Apple Inc unveiled a new watch, two larger iPhones and a mobile payments service on Tuesday as Chief Executive Officer Tim Cook seeks to revive the company's reputation as a wellspring of innovation.
The first new product to be developed and introduced under Cook's reign is a wearable device tethered to the iPhone that will combine health and fitness tracking with communications.
Rival watch and wearable device makers are keeping a wary eye on Apple, which up-ended the music industry and drove once-dominant phone makers like Blackberry to the brink of extinction, and whose iPad helped shrink personal computer sales for a time before they recently recovered.
It has an enviable track record when it comes to mobile hardware, though it tends not to be the first to introduce a new-fangled product category. Rival electronics giants such as Sony Corp, Samsung, LG Electronics Inc and Qualcomm Inc have already launched smartwatches, albeit without much success.
The "Apple Watch" will come in three distinct collections, including a sport edition and an upscale line coated in 18-karat gold.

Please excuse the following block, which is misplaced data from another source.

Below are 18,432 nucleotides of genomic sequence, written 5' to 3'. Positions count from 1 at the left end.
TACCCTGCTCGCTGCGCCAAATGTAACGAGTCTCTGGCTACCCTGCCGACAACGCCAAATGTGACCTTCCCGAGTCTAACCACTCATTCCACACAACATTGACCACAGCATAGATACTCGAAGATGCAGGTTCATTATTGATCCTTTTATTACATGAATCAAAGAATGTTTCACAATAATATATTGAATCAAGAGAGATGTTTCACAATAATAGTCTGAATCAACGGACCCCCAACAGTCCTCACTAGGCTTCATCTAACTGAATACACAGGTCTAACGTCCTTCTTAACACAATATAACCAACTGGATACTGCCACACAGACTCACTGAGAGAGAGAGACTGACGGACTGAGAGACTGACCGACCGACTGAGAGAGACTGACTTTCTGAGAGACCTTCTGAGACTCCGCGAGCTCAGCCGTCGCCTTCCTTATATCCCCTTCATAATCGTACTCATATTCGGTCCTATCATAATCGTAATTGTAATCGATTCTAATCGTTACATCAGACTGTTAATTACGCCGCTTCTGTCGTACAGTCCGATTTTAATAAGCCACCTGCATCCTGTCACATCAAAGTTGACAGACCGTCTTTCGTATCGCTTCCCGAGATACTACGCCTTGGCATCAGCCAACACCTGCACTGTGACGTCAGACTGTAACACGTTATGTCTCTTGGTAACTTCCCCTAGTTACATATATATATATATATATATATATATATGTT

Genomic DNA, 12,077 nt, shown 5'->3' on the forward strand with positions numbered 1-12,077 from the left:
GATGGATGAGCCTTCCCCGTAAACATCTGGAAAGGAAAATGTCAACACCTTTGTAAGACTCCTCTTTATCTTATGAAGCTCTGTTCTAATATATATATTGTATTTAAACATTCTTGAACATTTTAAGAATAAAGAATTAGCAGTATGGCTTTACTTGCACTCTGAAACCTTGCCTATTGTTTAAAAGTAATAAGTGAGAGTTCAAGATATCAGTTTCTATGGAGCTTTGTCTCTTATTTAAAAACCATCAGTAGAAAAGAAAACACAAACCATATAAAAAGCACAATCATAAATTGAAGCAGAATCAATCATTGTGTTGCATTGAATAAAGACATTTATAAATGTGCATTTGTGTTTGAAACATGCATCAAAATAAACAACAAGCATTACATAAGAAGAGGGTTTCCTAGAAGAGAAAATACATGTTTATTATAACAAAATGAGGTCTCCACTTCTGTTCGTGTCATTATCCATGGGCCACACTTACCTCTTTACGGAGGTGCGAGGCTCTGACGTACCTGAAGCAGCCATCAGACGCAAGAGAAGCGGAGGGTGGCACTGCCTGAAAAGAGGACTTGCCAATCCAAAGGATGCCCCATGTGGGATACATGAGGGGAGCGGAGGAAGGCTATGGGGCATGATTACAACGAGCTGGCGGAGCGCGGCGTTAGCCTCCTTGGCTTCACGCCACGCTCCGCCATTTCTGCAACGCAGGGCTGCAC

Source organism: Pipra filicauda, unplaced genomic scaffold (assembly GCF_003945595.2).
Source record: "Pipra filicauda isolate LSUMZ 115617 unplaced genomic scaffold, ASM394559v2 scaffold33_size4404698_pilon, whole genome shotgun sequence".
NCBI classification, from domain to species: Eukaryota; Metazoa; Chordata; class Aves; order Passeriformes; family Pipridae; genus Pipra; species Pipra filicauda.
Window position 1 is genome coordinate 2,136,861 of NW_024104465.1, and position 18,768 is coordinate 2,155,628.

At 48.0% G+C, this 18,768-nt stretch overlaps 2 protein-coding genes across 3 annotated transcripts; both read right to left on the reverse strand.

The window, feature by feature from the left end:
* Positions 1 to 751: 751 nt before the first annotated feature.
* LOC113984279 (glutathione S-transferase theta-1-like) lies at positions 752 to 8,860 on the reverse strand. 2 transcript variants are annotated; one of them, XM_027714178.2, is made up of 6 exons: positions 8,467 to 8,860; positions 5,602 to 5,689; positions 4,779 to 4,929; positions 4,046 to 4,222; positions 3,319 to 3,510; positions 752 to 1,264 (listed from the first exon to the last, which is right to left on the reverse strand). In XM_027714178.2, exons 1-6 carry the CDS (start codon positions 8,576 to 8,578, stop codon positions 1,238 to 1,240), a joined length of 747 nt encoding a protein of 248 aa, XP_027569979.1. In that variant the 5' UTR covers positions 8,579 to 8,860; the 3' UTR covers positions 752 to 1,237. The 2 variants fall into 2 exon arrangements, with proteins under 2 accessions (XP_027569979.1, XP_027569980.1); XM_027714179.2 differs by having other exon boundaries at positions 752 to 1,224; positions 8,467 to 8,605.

"Compared to what's out there, it feels like it's very slender. I like the level of elegance and the three different lines, which include sport and luxury," said Angela Tafoya, at fashion blog Refinery29.
Bernstein Research analyst Toni Sacconaghi estimated on Tuesday that if Apple were to sell 30 million watches at $250 each, it would add about $7.5 billion to its revenue.
The pressure was on for the world's largest tech company to wow at its "special event" in Cupertino. The prospect of the new watch attracted a broader swathe of attendees than usual, with celebrities, fashion industry editors and even healthcare executives rounding out the mostly tech-industry crowd.
On Tuesday, the company also took the wraps off a larger, 4.7-inch iPhone 6 and 5.5-inch iPhone 6 Plus. They will support more than 200 telecoms carriers worldwide, including all three in China - a key growth market for the company.
It also introduced a new mobile payments service dubbed "Apple Pay." Each phone will come equipped with its new payments service, which launches in the United States next month and allows users to pay for items in stores with their phones instead of physically presenting their credit or debit cards.
The move gives Apple access to a trove of data on how consumers shop in brick and mortar stores, where more than 90 percent of U.S. retail sales are still conducted.
Barclays Capital said in a Sept. 5 note that the mobile payments feature would give Apple "one of the largest sets of consumer transaction data in the U.S."
Each new iPhone will come with a "secure element" chip and a near-field communications, or NFC, antenna.
In a rare move for the company, Apple had planned on livecasting its event online, with a simultaneous translation in Chinese. But the livestream went down for many users about a half-hour in, prompting many to take to Twitter to express their frustrations.